Educate Your Friends

If you suffer from migraines, talk to your friends about what it REALLY feels like when you have a migraine, and how different it is from an average headache. Tell your friends what it feels like to miss out on events with your children. Admit how you sometimes feel like a failure because you can’t do NORMAL things—like spend a day at the beach—because you know it will trigger a massive migraine. Admit it. Say these things out loud; cry if you have too! They need to see how hard it is to live with what we have.

I’m literally tearing up writing this because I tell my children all the time how much I wish I was stronger for them. I can’t do so many things because of how my brain was naturally wired. I try the best I can to manage my migraines. I educate myself with migraine education resources like No Time 4 Migraines. I regularly speak to my neurologist and have a great plan of action, with both preventative and acute medications.

My neurologist also keeps me up-to-date about the latest and greatest news in the industry. You should do the same! Talk to your doctor today about what treatments are available, because you should not handle migraines alone.

I just want to say this one more time. These Instagram celebrities are all beautiful women. They should continue to take as many beautiful selfies as they’d like. Go for it! I wish that all women had as much confidence as they all do. BRAVA! But don’t use the term migraine to describe anything that it is NOT.

Your beauty pose looks nothing like a migraine. Believe me, I wish that it did. To suffer through one is to know it. And you, my dears, luckily do not.

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  1. Lillian Hinkelman wrote:

    There were times when I told my husband that he should video me while I had a migraine and was suffering in my bed. No other words or photos would be necessary. All my friends and doctors could view it and maybe they could be educated and realize what an attack is like and the life a person with chronic intractable migraine lives.

    Posted 7.31.18
    • Vera wrote:

      I know exactly what you mean. Thank you for sharing this. Living with migraines is a true test.

      Posted 7.31.18
  2. Beth Ray wrote:

    You are right on point, Vera. I guess my migraine pose would be me slumped down in our massage chair trying to get to just the right spot on the back of my head; or me giving myself an Imitrex injection in my thigh. I have had a headache for five consecutive days. Every day I feel more hopeless.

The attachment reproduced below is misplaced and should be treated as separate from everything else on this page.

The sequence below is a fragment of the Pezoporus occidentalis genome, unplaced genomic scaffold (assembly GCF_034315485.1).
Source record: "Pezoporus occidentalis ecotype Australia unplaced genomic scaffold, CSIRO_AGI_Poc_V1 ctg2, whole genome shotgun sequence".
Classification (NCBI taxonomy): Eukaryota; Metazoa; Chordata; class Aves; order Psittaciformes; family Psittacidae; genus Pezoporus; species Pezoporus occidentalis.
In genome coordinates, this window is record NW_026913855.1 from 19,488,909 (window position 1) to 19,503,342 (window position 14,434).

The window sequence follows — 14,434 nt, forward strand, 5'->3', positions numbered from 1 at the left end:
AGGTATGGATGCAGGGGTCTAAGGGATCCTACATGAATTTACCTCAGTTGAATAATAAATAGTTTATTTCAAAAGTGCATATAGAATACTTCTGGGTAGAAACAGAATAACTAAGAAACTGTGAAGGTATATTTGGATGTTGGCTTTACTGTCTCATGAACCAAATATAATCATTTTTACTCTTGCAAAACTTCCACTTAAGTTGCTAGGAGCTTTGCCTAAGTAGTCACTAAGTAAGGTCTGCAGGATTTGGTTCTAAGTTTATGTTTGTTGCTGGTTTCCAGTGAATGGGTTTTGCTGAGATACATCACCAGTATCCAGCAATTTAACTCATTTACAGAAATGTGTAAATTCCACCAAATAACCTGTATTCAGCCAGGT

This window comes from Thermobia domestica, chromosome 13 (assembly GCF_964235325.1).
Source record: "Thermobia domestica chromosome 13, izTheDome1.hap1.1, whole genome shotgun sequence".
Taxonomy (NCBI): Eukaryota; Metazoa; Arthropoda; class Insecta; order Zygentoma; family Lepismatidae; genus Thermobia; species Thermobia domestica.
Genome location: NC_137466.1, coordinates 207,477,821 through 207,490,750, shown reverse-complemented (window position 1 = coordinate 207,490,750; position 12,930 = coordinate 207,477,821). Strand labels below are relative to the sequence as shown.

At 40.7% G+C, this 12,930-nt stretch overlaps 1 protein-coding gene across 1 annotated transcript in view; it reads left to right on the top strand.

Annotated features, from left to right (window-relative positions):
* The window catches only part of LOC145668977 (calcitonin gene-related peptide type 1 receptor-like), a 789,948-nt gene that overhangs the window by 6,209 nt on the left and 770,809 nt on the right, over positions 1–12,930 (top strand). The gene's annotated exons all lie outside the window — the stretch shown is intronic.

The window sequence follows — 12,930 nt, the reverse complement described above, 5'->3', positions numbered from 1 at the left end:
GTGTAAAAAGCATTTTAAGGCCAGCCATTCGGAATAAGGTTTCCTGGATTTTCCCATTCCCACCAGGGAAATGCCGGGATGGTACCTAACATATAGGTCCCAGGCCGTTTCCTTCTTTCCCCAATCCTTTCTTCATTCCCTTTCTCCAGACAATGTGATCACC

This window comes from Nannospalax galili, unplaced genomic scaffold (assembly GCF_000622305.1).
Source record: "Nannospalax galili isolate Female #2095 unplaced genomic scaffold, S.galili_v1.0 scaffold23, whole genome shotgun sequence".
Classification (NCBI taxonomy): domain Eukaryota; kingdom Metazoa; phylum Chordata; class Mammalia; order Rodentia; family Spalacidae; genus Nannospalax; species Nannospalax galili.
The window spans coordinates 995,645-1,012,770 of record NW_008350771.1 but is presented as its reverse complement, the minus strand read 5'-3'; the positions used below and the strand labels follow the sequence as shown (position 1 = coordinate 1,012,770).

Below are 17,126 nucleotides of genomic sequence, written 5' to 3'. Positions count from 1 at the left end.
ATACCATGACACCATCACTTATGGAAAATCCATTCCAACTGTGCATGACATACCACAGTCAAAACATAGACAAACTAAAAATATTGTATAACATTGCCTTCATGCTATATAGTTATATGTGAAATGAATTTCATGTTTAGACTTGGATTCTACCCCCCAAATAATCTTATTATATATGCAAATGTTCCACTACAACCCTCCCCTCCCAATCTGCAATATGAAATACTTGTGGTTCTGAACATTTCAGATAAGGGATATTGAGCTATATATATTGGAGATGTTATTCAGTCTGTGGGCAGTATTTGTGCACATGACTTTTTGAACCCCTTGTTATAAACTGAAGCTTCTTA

Posted 8.1.18
  3. Jill Schweikarth wrote:

    I also have had migraines every day for last 5 days.
    What is going on. It really gets me down

    Posted 8.1.18
  4. Connie wrote:

    I appreciate this so much. I’ve had a migraine that lasted 3 days. No medication helped. I couldn’t tolerate light, sound, the smell of food..the vibration from the floor of someone walking back to the bedroom to check on me would make me grab the mattress and ‘hang on’, as the inner ear issues would make me feel like I was being thrown off the bed. Then last year, I had a new type of migraine-Occipital Neuralgia, I believe. That made me long for the ‘classic’ migraine I had been having. I’ve wondered if I was having a stroke, an do you explain to someone that it feels like your head is crawling, or something is gnawing on your scalp, your head is/eyeballs are on fire without sounding like a lunatic? When stress is a trigger, but you live in fear of when another one will decide to pay a visit. Kinda stressful. Again, I appreciate knowing I’m not alone, but sad that others are suffering like this, also.

    Posted 8.2.18
  5. Nikki wrote:

    I completely agree with you. My “migraine pose” involves me curled up screaming on my bed wishing I could just chop off my head and be done with it, or hunched over the toilet desperately trying not to throw up my meds while waiting for them to kick in. It ticks me off (and that’s my using my nice words) when people use very real and debilitating illnesses as a social media trend.

    With my migraines, if I manage to wake up without one, there’s a good chance I’ll be okay for the day. If I wake with one, I’m screwed. It will not go away until 6PM, every single time, no matter what I take, and I’ve taken some hard pain meds to ease them a bit.

    Thank you for raising awareness about this!

    Posted 8.21.18